Feb. 28 operation reaches force commanders of coup era

Feb. 28 operation reaches force commanders of coup era

Ret. Gen. Teoman Koman was detained and taken to the İstanbul Courthouse on Monday in the fifth wave of operations in a probe into the Feb. 28, 1997 unarmed military intervention. (Photo: Today's Zaman)

May 28, 2012, Monday/ 10:46:00/ OSMAN ARSLAN

The investigation into the Feb. 28, 1997 unarmed military intervention, popularly known as the postmodern coup, has reached the former commanding echelon of the Turkish Armed Forces (TSK), with a number of retired force commanders and other generals being taken into custody in the fifth wave of operations on Monday.

Detention warrants were issued for several former senior members of the TSK during the early morning hours of Monday as part of the deepening probe into the Feb. 28 coup. The Turkish police immediately launched simultaneous operations in İstanbul, İzmir and Muğla and detained some of the suspects. Among those detained were retired Gen. Ahmet Çörekçi, who served as the air forces commander in the coup period, retired Gen. Teoman Koman, who served as the gendarmerie commander, former head of General Staff Plan and Principles, Lt. Gen. Vural Avar, former National Security Council (MGK) Secretary-General İlhan Kılıç, former Land Forces commander retired Gen. Hikmet Köksal and former Land Forces logistics commander retired Lt. Gen. Kamuran Orhon.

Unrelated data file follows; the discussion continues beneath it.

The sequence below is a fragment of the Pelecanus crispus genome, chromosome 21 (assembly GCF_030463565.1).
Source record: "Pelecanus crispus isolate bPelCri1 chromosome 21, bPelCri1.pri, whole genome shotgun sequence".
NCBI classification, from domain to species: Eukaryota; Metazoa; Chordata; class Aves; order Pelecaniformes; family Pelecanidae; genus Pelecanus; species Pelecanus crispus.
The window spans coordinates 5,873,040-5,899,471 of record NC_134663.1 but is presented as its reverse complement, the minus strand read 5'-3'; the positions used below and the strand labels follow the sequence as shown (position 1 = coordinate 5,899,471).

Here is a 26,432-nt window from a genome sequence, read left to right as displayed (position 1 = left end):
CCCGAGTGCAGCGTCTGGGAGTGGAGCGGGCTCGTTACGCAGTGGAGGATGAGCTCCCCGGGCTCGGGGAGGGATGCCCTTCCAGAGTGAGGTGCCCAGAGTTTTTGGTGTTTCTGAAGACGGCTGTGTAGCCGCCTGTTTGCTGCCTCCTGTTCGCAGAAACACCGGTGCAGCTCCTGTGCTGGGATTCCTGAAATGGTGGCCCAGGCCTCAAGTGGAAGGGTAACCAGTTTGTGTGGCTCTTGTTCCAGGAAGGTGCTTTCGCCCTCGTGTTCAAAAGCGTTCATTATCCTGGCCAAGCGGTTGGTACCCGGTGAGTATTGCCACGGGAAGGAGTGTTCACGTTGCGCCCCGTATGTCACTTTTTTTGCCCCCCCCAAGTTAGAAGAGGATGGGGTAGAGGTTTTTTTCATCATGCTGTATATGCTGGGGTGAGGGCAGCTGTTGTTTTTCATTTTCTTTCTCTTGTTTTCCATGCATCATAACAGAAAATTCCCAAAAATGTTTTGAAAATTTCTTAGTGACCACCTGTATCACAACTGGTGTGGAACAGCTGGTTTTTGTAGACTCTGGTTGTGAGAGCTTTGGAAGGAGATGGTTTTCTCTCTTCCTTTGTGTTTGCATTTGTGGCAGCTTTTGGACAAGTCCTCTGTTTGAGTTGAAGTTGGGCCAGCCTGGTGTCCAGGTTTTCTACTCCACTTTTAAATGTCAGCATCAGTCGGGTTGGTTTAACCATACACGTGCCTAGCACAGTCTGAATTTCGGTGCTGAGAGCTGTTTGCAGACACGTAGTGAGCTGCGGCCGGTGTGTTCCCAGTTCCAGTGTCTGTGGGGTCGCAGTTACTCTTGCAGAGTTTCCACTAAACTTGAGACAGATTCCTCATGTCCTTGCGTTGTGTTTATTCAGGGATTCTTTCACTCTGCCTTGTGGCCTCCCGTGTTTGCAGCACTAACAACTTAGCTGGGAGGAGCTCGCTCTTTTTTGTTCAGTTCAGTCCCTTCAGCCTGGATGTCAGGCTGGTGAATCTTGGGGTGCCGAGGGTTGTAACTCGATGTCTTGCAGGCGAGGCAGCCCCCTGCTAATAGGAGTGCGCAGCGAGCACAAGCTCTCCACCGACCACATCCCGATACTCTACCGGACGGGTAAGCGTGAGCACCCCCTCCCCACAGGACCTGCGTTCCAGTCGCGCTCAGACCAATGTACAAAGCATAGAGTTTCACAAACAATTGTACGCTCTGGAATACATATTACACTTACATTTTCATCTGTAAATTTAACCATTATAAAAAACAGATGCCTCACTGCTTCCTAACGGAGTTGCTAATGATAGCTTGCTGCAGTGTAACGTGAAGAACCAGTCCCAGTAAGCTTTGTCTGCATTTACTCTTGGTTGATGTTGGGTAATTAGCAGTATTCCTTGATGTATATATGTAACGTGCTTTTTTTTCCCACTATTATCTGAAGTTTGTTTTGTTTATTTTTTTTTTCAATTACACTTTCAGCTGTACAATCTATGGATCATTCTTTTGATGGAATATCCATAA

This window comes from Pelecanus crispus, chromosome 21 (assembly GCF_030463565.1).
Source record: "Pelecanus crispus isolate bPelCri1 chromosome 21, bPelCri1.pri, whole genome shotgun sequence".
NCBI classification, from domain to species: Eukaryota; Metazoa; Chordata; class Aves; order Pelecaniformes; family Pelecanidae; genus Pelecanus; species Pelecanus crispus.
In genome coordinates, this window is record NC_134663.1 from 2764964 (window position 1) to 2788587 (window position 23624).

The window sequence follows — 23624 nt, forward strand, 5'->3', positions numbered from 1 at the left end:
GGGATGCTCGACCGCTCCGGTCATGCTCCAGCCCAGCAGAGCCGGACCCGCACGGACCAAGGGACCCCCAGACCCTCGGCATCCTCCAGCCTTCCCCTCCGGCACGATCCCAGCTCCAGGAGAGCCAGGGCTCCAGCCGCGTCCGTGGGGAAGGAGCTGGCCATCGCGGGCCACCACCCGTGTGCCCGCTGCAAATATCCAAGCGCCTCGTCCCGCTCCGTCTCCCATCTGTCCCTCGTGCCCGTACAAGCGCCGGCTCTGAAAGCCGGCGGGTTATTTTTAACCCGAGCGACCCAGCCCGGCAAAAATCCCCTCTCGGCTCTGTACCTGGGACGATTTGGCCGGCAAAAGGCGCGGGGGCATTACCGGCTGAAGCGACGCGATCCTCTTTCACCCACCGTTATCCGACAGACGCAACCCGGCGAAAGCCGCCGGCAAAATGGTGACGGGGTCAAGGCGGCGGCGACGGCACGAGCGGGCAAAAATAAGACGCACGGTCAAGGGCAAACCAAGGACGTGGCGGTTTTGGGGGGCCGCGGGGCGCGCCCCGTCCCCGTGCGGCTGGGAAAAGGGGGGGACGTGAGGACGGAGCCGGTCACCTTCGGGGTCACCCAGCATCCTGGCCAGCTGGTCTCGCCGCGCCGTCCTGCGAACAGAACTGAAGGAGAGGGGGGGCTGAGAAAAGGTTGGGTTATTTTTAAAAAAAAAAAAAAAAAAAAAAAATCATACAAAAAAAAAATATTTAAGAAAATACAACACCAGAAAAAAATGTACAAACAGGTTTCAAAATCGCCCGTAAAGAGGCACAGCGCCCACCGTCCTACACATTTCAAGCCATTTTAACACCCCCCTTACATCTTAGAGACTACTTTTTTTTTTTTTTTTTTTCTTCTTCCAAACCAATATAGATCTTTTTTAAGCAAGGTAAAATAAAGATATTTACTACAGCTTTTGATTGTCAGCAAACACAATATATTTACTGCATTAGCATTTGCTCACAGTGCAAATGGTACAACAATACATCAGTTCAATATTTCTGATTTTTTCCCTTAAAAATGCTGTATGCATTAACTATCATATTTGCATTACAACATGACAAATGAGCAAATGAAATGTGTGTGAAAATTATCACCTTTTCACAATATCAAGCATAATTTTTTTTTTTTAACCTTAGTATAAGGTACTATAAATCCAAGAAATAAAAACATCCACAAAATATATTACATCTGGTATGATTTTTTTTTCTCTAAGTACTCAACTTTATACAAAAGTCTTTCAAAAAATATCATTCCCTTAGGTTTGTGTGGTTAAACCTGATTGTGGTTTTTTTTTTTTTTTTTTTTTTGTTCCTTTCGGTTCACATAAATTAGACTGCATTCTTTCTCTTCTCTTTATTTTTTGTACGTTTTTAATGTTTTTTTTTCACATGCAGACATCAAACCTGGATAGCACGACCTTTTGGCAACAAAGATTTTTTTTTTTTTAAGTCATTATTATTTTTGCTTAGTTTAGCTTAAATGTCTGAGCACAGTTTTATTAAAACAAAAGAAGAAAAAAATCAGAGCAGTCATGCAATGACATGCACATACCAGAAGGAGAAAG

Those detained, initially underwent a health check-up in their respective provinces, and were then sent to Ankara for interrogation by a team of specially authorized prosecutors.

The detention warrants were issued for the suspects in accordance with the relevant article of the Turkish Penal Code over charges of attempting to topple the government of the Turkish republic, according to the Specially Authorized Ankara Public Prosecutor’s Office. Detention warrants were also issued for retired Gen. Engin Alan, retired Gen. Çetin Doğan and retired Lt. Gen. Metin Yavuz Yalçın. The three men are, however, currently under arrest in the Balyoz (Sledgehammer) coup plan case. The Balyoz plan is believed to have been devised at a military gathering in 2003 and allegedly sought to undermine the Justice and Development Party (AK Party) government in order to lay the groundwork for a military takeover.

The suspects are all accused of playing a major role in the coup, in which the powerful Turkish military forced a coalition government led by the now-defunct conservative Welfare Party (RP), out of power.

For many observers, Monday’s operation has come as a severe blow to the upper echelon of the clandestine West Study Group (BÇG) as those summoned to testify are known to be top members of the group. The BÇG was formed within the TSK in order to contribute to the staging of the Feb. 28 coup. The group reportedly categorized politicians, intellectuals, soldiers and bureaucrats in accordance with their religious and ideological backgrounds before and after the coup. Reportedly at the heart of the Feb. 28 investigation are the actions of the BÇG.